Yet another perfectly mod-erate, mod-est, mod-ern take on the travesty that is Brexit, I tilt my hat to you sir

  • Linda Harbour says:

    I feel guilty every time I DONT read one of your posts because I’m looking forward to reading them as a whole in your next book, but then I start reading ‘just a few lines’. Maybe if I read it with only one eye that will make it okay. Honestly though I’m loving the fact that there is another book on the horizon but could there maybe be a few short stories until that time to be going on with please?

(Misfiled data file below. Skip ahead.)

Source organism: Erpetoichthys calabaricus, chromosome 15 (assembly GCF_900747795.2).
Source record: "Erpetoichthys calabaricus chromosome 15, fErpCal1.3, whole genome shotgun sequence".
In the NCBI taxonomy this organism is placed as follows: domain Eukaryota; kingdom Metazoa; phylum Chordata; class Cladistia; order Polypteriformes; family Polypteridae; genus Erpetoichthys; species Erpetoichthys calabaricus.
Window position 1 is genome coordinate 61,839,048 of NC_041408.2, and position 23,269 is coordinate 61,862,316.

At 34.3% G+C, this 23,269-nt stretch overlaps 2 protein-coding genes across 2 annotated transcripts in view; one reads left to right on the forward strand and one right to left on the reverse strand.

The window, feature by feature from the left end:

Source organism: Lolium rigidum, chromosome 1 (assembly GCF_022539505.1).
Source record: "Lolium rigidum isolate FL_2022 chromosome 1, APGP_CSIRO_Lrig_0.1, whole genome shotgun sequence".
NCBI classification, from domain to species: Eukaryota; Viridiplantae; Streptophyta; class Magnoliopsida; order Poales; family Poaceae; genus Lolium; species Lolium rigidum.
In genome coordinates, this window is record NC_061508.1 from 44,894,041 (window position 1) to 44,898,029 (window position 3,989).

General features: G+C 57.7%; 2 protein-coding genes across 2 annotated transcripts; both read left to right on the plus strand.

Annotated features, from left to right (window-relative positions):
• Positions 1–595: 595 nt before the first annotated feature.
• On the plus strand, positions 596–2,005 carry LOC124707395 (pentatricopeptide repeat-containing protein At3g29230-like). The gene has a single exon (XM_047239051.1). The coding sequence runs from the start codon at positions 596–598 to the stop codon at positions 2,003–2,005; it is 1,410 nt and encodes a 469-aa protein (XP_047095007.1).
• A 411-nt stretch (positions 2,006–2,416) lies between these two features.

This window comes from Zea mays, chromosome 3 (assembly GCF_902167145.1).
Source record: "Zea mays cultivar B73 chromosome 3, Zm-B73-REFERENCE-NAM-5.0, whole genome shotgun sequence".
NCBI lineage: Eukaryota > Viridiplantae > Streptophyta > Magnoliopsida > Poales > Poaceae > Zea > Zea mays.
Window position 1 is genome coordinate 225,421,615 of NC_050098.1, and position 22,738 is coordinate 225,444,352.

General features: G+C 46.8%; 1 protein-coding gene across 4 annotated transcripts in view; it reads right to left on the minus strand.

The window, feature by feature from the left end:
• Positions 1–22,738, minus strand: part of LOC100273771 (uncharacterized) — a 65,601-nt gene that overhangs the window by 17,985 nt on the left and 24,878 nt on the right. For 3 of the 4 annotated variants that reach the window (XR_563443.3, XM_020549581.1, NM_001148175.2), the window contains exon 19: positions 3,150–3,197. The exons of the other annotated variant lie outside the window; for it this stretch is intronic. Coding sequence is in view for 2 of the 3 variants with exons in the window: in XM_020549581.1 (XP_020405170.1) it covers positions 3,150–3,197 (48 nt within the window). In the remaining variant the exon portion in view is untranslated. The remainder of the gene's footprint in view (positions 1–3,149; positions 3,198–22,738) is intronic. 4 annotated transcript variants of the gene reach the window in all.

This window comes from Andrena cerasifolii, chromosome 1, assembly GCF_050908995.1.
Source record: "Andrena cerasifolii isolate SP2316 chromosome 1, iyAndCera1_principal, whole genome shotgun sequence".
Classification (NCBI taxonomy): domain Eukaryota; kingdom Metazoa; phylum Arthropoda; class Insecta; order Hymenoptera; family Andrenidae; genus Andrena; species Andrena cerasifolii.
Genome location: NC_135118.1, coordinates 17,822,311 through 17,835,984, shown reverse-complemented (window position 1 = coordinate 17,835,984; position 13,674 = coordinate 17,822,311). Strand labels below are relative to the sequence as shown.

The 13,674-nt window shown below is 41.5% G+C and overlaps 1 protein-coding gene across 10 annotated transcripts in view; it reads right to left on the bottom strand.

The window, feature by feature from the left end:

• Joanna Clarke says:

    Feel exactly the same Ian; you’re not alone – not that this helps or changes anything, unfortunately. I have an English son and French grandson in France and French and German friends in the UK whose futures are in jeopardy. Keep up the wonderful writing and let’s hope that common sense (and the common market, as it used to be called) prevails for all our sakes.